What Is Efflorescence?

Definition & Examples of Efflorescence

Stone mason carving stone with mallet and chisel
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Efflorescence is a crystalline or powdery deposit of salts often visible on the surface of concrete, brick, stucco, or natural stone surfaces. It occurs when water leaves behind salt deposits on the masonry surface.

The word efflorescence means "to flower out" in French, but this flowering leaves an unattractive residue behind. It sparkles. It's white, sometimes with a grayish tint, and flakes off the masonry surface. Learn what causes this unsightly occurrence and how to prevent or remove it.

What Is Efflorescence?

You can easily recognize efflorescence on walls, floors, retaining walls, and other surfaces made of brick, stone, concrete, or stucco. It's often a white, powdery substance when seen on unsealed surfaces.

If a floor or other concrete surface has been sealed, you may see efflorescence as a white blush under the sealer. This can be especially concerning for homeowners who have sealed concrete floors.

If you're a homebuyer, a real estate home inspection would reveal whether your soon-to-be home has efflorescence. Some astute real estate agents might note efflorescence in the home, most likely to be prevalent on basement walls. Wet basements, especially, are the perfect environment in which efflorescence can grow.

Efflorescence is composed of a variety of water-soluble salts. Different surfaces and different areas of the country are more likely to have particular combinations, which lead to a variety of colors.

How Does Efflorescence Happen?

For efflorescence to occur, you need water and salt. The salt comes from a range of sources. First, it may already be present inside the brick, stone, or concrete. Or the source may be the grout or cement holding surfaces together. If the surface, such as a retaining wall, is in contact with soil, efflorescence could form. Finally, in areas with hard water, it could be present in the water itself.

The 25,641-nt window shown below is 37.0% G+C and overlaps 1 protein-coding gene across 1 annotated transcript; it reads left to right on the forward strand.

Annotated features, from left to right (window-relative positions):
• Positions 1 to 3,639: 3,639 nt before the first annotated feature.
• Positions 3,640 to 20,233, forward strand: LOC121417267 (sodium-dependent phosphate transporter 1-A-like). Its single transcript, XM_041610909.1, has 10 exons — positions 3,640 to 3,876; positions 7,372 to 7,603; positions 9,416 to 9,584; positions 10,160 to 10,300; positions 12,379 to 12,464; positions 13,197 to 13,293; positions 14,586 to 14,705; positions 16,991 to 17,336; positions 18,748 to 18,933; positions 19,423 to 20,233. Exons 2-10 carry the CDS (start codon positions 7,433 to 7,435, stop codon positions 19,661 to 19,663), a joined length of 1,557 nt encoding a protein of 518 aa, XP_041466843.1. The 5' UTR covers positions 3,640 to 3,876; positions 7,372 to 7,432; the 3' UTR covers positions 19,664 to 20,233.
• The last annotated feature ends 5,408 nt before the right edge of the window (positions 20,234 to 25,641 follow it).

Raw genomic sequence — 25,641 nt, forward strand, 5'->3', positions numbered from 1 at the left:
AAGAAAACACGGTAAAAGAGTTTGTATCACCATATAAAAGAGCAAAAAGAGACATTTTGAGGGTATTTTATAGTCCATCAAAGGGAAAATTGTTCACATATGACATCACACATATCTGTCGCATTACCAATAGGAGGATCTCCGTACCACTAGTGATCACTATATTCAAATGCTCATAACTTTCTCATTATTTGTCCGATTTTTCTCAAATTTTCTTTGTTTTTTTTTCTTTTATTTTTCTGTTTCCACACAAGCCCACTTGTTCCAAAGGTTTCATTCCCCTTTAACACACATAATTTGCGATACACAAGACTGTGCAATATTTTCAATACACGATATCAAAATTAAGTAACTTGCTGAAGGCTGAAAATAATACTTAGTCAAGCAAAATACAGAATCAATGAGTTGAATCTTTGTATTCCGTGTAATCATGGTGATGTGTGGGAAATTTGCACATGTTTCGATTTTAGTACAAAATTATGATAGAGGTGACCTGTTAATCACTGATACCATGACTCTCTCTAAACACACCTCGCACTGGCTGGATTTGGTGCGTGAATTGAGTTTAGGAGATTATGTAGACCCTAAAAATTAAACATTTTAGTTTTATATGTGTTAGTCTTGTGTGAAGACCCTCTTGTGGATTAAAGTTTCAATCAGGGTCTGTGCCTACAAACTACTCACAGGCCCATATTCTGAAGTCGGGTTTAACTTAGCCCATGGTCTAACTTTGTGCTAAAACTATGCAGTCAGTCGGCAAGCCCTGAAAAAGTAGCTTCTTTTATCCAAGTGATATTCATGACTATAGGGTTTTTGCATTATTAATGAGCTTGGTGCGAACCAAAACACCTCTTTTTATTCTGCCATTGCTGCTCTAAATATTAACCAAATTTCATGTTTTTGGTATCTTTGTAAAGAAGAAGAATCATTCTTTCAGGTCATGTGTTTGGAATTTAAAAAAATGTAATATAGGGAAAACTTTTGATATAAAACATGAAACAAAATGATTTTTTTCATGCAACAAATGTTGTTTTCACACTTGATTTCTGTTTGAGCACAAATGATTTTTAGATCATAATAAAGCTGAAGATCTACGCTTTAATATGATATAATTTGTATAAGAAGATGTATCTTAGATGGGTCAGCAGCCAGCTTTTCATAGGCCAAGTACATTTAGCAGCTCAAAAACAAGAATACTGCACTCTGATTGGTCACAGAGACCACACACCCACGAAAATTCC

The salt must be dissolved in water and transported to the surface of the masonry, stone, or concrete. The water may already be present in the surface itself. It could also come in from outside of the surface and dissolve the salts. Once this occurs, if the water can find a path to the surface and evaporate, it will leave behind crystallized deposits.

How Can You Control or Remove Efflorescence?

There are several construction techniques that can minimize the growth of efflorescence, such as controlling the amount of water used in mortar and grout, designing with eaves and copings to direct water away from surfaces, and paying attention to landscaping and irrigation. Sound construction practices will prevent water from wicking from the ground into masonry structures.

The best way to remove efflorescence depends on the surface and the composition of the salts. One method is to use a dry brush. For some salts, you can simply wash them away with a hand brush, mild detergent, and a water rinse. Power washing is another option, depending on the surface. You may want to consult with a contractor to see if there is a recommended chemical cleaning agent for your surface and get instructions on how to use it safely. For example, a weak solution of muriatic acid might be safe for some surfaces, but it could damage others.

In general, cleaning efflorescence from a surface is an ongoing solution—much like a treatment—rather than a cure. Sealing a surface might be a solution, but if water still finds its way into the surface you could end up with cracking or spalling, which is a destructive process that should be avoided. Likewise, if you power wash or sandblast a surface incorrectly, you could increase the porousness of the masonry, letting more moisture in and compromising its integrity. Be sure you consult a professional about how to treat your efflorescence problem.

Key Takeaways

  • Efflorescence is a powdery or crystalline deposit—usually white, gray, brown, or yellow—on or underneath the surface of various types of masonry.
  • It is the result of water dissolving certain salts, migrating to the surface of the masonry, and evaporating to leave behind salty deposits.
  • Although unsightly, it is usually not a threat to the masonry unless treated improperly.
  • Efflorescence can often be prevented with the right construction methods or treated when it becomes visible.

Article Sources

  1. International Association of Certified Home Inspectors. "Efflorescence for Inspectors." Accessed June 29, 2020.

  2. Masonry Institute of America. "Efflorescence: Cause and Control," Page 1. Accessed June 29, 2020.

  3. Masonry Institute of America. "Efflorescence: Cause and Control," Page 4. Accessed June 29, 2020.